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From Ted Packwood <>
Subject Re: Unix permissions limitation
Date Mon, 22 Apr 2002 21:09:57 GMT
Joshua Slive wrote:
> > Andrew Hawkes wrote:
> >
> >>Why do they need to belong to the group to edit files? What about
> >>
> >>-rw-r-----  webuser1  nobody  blah.html
> >>-rw-r-----  webuser2  nobody  foo.html
> I think you are wrong Ted.  Andrew's suggestion was that *neither* user
> actually belong to the "nobody" group.  Only apache runs under this
> group.  Then webuser1 would not be able to read foo.html.  The problem

Ah, I can see I really haven't made myself clear.  Here is a 
generic breakdown of the situation

webgroupA  has members webuserA1 webuserA2 webuserA3 etc
webgroupB  has members webuserB1 webuserB2 webuserB3 etc

Everyone in webgroupA needs to be able to edit and read each
other's files, but should not have access to webgroupB's files.
webgroupB needs to be able to edit and read each other's files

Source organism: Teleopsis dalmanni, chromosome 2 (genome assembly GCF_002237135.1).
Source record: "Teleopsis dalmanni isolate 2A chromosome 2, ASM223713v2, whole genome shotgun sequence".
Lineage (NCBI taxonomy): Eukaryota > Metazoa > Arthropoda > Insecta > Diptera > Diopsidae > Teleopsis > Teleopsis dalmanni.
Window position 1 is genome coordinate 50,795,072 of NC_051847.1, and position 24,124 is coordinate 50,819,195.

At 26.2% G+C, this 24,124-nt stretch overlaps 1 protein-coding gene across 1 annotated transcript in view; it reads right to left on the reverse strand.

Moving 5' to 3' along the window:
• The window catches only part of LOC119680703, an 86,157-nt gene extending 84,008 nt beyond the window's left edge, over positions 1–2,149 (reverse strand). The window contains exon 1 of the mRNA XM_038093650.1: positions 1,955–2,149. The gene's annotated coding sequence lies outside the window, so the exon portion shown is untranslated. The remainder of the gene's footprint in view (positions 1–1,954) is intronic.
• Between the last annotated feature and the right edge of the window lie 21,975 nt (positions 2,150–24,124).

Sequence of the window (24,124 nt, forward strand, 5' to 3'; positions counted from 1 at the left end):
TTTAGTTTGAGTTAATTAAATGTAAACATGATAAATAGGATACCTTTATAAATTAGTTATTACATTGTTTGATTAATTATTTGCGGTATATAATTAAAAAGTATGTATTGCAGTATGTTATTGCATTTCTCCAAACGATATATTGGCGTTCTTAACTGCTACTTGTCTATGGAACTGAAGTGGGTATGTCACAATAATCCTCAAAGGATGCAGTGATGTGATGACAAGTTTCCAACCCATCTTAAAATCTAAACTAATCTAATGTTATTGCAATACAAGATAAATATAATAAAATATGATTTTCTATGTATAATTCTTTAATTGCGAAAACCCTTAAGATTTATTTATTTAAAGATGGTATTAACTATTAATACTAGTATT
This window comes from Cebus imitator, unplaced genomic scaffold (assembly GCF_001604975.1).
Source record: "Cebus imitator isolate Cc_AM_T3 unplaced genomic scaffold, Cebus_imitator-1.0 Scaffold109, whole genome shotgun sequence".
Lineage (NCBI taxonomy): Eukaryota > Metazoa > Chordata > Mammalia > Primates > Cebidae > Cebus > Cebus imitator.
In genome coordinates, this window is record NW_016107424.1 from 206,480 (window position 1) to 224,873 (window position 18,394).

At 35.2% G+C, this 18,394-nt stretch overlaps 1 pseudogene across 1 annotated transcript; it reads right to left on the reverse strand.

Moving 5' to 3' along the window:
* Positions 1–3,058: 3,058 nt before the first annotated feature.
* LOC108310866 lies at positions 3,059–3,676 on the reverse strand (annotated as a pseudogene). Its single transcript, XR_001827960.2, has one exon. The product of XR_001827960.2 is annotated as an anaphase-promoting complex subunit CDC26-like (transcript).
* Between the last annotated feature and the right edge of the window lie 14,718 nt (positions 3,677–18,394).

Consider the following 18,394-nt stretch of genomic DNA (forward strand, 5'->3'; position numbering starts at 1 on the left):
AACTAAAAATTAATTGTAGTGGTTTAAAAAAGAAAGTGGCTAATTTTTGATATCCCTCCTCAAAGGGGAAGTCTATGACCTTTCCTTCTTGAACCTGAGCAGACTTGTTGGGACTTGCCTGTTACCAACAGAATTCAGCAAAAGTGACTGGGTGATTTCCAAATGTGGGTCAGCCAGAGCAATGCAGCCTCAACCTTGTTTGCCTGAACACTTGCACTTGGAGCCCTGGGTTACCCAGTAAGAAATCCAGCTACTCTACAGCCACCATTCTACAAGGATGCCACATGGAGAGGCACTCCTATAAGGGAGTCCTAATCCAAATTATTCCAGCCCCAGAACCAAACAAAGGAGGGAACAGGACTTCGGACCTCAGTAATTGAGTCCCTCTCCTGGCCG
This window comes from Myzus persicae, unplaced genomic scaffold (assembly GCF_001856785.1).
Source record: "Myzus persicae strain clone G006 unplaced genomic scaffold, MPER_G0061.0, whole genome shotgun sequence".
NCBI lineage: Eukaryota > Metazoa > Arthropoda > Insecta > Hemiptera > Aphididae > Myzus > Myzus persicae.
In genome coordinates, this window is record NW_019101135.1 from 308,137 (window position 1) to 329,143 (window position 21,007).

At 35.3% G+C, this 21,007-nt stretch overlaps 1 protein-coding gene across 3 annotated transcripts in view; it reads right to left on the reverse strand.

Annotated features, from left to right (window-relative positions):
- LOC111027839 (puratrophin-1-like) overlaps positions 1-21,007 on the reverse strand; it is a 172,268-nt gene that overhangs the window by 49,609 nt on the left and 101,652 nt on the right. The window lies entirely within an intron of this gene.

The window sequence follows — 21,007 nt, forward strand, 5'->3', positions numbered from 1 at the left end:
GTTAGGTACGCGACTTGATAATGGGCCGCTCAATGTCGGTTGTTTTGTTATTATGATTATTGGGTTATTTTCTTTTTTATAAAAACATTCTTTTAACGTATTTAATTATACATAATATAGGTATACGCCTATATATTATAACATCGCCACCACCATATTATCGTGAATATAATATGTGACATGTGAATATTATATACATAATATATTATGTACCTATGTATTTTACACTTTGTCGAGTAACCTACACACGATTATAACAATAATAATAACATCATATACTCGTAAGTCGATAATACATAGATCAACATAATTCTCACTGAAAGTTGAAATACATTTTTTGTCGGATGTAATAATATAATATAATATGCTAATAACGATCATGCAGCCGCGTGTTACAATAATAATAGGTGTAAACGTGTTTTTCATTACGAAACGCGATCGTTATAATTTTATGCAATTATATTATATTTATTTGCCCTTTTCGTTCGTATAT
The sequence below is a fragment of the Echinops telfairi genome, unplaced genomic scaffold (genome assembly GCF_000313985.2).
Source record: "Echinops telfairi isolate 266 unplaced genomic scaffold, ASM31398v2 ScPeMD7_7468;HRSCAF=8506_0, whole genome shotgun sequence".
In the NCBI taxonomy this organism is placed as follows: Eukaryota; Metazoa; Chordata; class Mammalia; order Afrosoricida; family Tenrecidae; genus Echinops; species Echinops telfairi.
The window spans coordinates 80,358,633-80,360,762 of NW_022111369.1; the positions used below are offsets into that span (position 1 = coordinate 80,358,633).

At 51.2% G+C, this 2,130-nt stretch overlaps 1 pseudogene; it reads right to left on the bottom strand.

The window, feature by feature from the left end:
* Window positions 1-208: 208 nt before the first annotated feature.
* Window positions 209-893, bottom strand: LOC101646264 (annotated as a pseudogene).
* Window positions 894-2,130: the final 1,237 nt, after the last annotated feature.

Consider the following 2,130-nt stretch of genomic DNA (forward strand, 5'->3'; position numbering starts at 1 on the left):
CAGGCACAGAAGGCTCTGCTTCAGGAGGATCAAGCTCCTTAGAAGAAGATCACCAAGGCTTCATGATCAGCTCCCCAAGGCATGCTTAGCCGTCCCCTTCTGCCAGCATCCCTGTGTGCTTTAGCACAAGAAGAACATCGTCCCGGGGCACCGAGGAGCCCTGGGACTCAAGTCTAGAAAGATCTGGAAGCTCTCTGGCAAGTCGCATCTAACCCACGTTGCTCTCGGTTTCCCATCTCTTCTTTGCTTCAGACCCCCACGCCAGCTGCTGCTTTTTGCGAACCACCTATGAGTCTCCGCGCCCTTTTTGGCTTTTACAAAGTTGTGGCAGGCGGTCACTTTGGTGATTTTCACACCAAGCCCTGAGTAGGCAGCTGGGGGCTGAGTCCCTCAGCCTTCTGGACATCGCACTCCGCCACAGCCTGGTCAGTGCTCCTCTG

but should not have access to webgroupA's files.  

-rw-rw----  webuserA1  webgroupA  blah1.html
-rw-rw----  webuserA2  webgroupA  blah2.html

-rw-rw----  webuserB1  webgroupB  foo1.html
-rw-rw----  webuserB2  webgroupB  foo2.html

is minimally required.  However, the httpd daemon needs to be
able to read both webgroupA files and webgroupB files.  

> Another "solution" I've seen to this problem is to have each users files
> in a subdirectory of a directory that has permissions
> --x--x--x-
> Then the subdirectory name intself is kept secret and acts as sort of a
> password to view the files, which are themselves all world readable.
> (Obviously, you need to use hard to guess names.)  This is basically a
> "security through obscurity" approach, but could be made to work as long
> as the stuff you are protecting isn't *too* sensitive.

That's an interesting idea, but I know it won't fly with
the security team.  =)  Thanks though.

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